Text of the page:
The Practice of Creativity

Befriending Your Creative Work

Posted on: February 7, 2012

I’m delighted to welcome writer and She Writes friend Nadine Feldman in the ‘Love Your Creative Self’ series to share her wisdom. I’ve included a prompt question based on her reflection.


There is nothing like a trusted friend. We all want someone to share our secrets with, someone who will celebrate our triumphs and console us in our moments of failure.

My best friend is my writing practice. Each morning, before I get out of bed, I write three pages in a journal, a trick I learned from Julia Cameron and The Artist’s Way. In these private pages, I describe my dreams, my fears, and my pettiness. Nothing is off limits, because the page doesn’t mind. When I tell my troubles to the page, it doesn’t try to fix or change me. It just listens. The muddied waters of my brain start to clear, and then the conversation changes. I could do this… What if…? I could solve my problem by…

Once I have bared my soul, I am free to work on my “real” writing, just as we often feel freer after sorting things out with friends. The conversation changes. We’re having tea and gossiping about imaginary people. We speculate about their motives, cry when they are sad, or laugh when they say something fun or interesting. Sometimes they surprise us and take the story in an unexpected direction.

Ever have one of those days when you’re on the outs with a friend, or you just don’t know how to say what you mean? Friends sometimes abandon us, and some days the page wants to stay blank and unresponsive. If we write enough of I don’t know what to write, though, something comes. Yes, we may get the silent treatment for a while, but it passes. We forgive, we are forgiven, and the words return.

Life intervenes. Financial or health pressures mount, someone we love dies, or a family member disappoints. Overwhelmed at time with these dramas, we may say, “How can I possibly write today?”  Yet how can we not? If we see our writing as our best friend, we will turn toward it, again and again, in good times and bad  – and it will sustain us. We gather our computer, curl up with a hot cup of tea, and begin.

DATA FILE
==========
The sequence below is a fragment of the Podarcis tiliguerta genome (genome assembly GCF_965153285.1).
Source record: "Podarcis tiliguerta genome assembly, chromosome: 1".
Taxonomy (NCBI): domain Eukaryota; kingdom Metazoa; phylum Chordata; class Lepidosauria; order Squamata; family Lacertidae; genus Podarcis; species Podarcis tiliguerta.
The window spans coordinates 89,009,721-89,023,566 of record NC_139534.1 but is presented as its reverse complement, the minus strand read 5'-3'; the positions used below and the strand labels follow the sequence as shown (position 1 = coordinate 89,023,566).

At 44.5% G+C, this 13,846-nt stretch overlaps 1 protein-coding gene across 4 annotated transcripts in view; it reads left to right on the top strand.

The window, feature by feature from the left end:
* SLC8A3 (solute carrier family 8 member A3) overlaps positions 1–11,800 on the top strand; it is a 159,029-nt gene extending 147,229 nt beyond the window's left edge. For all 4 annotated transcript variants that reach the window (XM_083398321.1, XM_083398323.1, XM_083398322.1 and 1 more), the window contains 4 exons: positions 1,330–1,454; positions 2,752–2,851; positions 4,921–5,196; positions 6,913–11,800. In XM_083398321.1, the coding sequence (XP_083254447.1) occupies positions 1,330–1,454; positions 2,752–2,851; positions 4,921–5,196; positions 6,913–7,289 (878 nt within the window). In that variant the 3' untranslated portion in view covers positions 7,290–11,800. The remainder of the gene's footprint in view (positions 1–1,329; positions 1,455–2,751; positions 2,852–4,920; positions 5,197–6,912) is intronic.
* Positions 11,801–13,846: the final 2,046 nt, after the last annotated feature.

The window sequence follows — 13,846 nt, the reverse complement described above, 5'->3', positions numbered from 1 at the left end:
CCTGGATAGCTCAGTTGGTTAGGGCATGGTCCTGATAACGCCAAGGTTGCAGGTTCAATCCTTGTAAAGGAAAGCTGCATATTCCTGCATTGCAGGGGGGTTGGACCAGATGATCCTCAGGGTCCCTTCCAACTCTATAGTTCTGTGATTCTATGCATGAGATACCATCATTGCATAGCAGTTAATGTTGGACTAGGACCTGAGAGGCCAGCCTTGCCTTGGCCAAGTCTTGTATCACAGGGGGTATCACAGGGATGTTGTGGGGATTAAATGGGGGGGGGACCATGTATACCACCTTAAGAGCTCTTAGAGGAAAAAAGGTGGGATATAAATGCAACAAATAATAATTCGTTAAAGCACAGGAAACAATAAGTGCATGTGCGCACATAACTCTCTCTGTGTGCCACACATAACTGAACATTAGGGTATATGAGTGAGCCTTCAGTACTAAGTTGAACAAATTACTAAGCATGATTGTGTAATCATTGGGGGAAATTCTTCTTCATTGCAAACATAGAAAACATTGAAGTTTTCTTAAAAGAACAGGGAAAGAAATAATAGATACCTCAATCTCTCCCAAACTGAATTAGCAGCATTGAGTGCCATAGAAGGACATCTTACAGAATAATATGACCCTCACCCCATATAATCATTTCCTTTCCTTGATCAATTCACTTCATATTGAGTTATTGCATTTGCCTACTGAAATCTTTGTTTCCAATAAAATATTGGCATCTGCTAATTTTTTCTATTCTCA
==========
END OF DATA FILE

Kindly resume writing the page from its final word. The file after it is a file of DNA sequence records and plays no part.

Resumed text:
Nadine Galinsky Feldman is the author of The Foreign Language of Friends (a novel) and When a Grandchild Dies: What to Do, What to Say, How to Cope. She also edited the award-winning Patchwork & Ornament: A Woman’s Journey of Life, Love, and Art by Jeanette Feldman. She loves gardening, hiking, travel, and yoga.  She can be found on her blog at

Prompt: What are the ways we can befriend our creative work, so that as Nadine says “we will turn toward it, again and again” even when our lives feel busy and out of sorts?

For some of us it might be as direct as reminding ourselves daily that our creative work matters and then acting accordingly. For others it might mean claiming a home space to paint, quilt or write. For others it might mean learning more effective ways to calm the critical voices in our head that act as saboteurs.

What’s one new way you can befriend your creative work this week?

Photo Credit: Suzanna Leigh


7 Responses to "Befriending Your Creative Work"

[…] I’m beginning my virtual yoga conference at YogaHub, where I will spend the next five days. In the meantime, thanks to Michele Tracy Berger for offering me a spot as a guest blogger, talking about creativity. You can find my guest post here. […]


The idea that anyone can-not-get-up in the morning and write three pages before she gets up is mind-boggling to me–I have difficulty talking myself into my stretches. Hemingway said that he made sure he wrote at least one paragraph a day, but I don’t think he did it before coffee.
Good for you! Jean Kelchner


Hey Jean,
Thanks for stopping by. I love the morning pages exercise. I have gone through stages though that I felt I was letting all the good stuff out on the morning pages and there wasn’t any left over energy for the other kinds of writing that I wanted to do. I continue to experiment with forms. Now, I pretty much write something daily.


Thanks for this insight! Now if I could just my dachshund to not wake me up at 4:30 most mornings …..


Hey Val,
Thanks for the visit here. Wow, your dog is an early riser! The yogis say that 4am-7am are the ambrosial hours –perfect for meditation and other mystical pursuits like creating.


I’m still trying to figure out my morning ritual. But once my dog knows I’m awake she won’t stop until she gets what she wants. And that gets me out of that quiet, creative space when the world still sleeps. I guess I need to just sit down and do SOMETHING and declare that my creative ritual.


Hey Julie,
Yup! My dog is in a kennel in the morning, so I get to set the tone. Maybe it’s a two part ritual, begin writing for a set time and then feed the dog and return to writing? Thanks for stopping by.


Leave a Reply

Fill in your details below or click an icon to log in: Logo

You are commenting using your account. Log Out /  Change )

Twitter picture

You are commenting using your Twitter account. Log Out /  Change )

Facebook photo

You are commenting using your Facebook account. Log Out /  Change )

Connecting to %s

This site uses Akismet to reduce spam. Learn how your comment data is processed.

Michele Tracy Berger

Michele Tracy Berger

Author, Academic, Creativity Expert I'm an award winning writer.

View Full Profile →

Follow me on Twitter

Follow Us

No Instagram images were found.

Follow Us

Follow Us

Follow The Practice of Creativity on
%d bloggers like this: